So it appears that one might try to reach there, but on getting there, he might have been exhausted and found nothing to do but to sleep off. It was gathered that in Queen Elizabeth II Hall, where there is a special floor for the special students, there is a reading room close to the floor but the staircases have become a source of hindrance to using them. In fact, a physically challenged student in Queens Hall briefly puts it that “even the Reading Room itself is not disability-friendly”.
Mr. Idowu, while speaking on the Reading Room in Kuti Hall told the journalist that he has never been to the reading room in his hall. “I have never been there, I cannot even tell where it is because if you count the number of staircases that leads to that place, for someone like me, I don’t even want to give it a trial,” he said.
The issue of library has been a serious challenge for special students in the University of Ibadan. While a ramp is placed at the entrance of the Kenneth Dike Library, it is difficult for a special person to go beyond the ground floor. In some other faculties and departments, the libraries sit on one of the high floors of the building. Surprisingly, the journalist gathered that the library of the department of Special Education is no different from those of other departments. Aside from the dominance of obsolete books, visually impaired student cannot have access to a single brailed material from the library, for there exists none.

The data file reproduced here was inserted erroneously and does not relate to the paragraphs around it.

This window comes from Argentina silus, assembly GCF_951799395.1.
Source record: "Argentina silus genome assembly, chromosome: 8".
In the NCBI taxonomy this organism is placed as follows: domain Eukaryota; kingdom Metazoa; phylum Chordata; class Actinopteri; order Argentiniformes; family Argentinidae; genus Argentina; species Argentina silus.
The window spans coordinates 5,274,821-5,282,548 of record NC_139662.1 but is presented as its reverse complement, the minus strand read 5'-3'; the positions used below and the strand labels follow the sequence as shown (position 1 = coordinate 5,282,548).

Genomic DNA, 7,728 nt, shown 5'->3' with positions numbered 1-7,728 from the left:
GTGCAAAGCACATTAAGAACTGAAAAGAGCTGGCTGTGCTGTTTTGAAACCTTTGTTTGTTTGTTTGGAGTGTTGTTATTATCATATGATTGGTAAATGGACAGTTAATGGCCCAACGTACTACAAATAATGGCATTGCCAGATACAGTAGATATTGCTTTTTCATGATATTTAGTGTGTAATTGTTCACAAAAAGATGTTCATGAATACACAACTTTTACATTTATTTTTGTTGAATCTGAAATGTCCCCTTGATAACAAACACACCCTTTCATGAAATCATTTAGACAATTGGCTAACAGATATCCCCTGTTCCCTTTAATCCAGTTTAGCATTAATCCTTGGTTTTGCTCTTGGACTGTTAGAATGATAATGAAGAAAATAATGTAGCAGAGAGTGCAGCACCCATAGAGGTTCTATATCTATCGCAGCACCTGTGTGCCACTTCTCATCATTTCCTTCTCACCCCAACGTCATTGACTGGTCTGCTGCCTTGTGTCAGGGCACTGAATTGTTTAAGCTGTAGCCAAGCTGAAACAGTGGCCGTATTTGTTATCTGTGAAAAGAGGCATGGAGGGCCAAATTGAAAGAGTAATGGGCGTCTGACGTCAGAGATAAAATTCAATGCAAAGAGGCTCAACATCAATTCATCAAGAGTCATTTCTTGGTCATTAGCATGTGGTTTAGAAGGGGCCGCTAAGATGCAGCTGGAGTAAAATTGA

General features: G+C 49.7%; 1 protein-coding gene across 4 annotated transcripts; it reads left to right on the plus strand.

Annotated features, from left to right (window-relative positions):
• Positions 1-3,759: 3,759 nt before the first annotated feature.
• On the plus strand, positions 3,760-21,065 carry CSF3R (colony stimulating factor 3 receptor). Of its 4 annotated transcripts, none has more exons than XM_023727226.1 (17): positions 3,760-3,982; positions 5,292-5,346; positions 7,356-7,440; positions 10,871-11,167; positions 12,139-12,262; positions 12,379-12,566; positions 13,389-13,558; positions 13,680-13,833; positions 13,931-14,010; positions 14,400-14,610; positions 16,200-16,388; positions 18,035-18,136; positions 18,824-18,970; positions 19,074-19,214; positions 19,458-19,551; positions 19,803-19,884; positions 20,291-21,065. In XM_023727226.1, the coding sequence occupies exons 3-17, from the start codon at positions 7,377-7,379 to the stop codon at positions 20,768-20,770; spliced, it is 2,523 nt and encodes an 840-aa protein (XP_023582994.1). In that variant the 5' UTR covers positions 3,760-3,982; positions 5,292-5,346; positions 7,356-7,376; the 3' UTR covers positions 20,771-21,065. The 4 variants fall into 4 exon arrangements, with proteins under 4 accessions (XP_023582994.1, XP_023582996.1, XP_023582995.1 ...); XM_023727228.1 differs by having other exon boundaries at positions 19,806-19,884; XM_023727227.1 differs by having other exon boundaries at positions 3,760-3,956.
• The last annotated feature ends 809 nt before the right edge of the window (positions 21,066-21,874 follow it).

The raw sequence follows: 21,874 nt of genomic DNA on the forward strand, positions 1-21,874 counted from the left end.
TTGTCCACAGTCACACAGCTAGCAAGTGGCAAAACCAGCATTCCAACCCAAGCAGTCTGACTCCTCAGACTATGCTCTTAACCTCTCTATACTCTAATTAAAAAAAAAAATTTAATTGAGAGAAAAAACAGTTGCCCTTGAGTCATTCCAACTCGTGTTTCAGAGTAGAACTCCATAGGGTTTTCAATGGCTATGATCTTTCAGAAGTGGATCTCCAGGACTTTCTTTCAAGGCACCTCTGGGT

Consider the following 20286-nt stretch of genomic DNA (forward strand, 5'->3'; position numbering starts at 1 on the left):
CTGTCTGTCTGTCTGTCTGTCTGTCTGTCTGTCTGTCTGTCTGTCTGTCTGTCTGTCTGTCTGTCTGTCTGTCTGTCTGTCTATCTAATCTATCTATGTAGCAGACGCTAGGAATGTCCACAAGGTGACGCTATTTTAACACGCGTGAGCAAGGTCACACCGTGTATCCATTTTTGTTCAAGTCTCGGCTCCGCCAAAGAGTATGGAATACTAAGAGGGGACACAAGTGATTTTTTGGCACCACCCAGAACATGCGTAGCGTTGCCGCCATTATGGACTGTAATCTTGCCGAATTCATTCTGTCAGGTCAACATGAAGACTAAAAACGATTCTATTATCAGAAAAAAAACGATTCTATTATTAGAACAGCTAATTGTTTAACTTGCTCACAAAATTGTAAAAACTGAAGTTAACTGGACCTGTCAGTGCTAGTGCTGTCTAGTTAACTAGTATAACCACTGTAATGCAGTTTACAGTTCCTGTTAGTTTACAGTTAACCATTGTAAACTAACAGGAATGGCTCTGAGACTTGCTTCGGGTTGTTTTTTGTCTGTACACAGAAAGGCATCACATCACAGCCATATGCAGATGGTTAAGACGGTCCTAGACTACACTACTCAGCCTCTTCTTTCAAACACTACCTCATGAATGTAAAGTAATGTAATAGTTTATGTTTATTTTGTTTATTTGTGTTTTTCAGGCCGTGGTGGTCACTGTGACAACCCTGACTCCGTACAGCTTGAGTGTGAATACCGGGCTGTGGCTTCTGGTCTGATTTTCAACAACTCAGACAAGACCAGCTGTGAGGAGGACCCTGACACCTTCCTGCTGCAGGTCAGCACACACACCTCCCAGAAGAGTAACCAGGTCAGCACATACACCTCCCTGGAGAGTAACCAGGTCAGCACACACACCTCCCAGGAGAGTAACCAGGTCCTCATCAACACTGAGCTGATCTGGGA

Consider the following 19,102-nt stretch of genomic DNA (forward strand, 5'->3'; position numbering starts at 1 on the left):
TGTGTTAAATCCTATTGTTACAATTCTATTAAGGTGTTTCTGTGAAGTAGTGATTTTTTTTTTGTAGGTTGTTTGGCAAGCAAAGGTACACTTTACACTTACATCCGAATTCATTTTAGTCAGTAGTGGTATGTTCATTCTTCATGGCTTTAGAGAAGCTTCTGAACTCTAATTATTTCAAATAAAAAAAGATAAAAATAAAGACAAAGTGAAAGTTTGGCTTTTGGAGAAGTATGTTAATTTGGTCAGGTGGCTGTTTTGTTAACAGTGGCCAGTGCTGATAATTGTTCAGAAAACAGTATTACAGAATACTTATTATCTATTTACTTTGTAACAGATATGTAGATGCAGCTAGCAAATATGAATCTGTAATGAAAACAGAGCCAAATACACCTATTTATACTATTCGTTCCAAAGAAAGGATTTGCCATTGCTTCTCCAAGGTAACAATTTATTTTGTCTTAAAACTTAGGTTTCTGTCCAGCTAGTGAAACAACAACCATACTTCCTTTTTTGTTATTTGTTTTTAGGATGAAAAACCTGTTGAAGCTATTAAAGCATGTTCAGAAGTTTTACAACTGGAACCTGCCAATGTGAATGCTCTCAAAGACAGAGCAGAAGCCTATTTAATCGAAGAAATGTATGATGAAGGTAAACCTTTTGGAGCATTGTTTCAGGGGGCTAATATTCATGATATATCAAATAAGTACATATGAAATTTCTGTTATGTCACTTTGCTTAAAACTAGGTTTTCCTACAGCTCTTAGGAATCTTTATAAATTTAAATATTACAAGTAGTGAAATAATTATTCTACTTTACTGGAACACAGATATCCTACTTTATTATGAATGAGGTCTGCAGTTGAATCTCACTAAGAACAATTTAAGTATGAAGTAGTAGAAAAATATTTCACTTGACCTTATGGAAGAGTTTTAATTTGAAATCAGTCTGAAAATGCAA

An undergraduate student of Special Education said that she used neither the department nor the faculty library. “I don’t use any of the libraries (department and faculty). Special Education Library does not have brailed materials and I don’t think the Faculty has because if the department does not have, is it Faculty that would have?” she asked. Also, while getting information from a Ph.D student in the department, he expressed dissatisfaction at the state of the departmental library.
“The issue of books in special education has been a long term problem. We don’t have books in special education, not even for disabled students. Most of our books that we have there are outdated. Many a times, those of us that are Doctoral students in Special Education, if in need of materials, have to travel down to Oyo,” he lamented.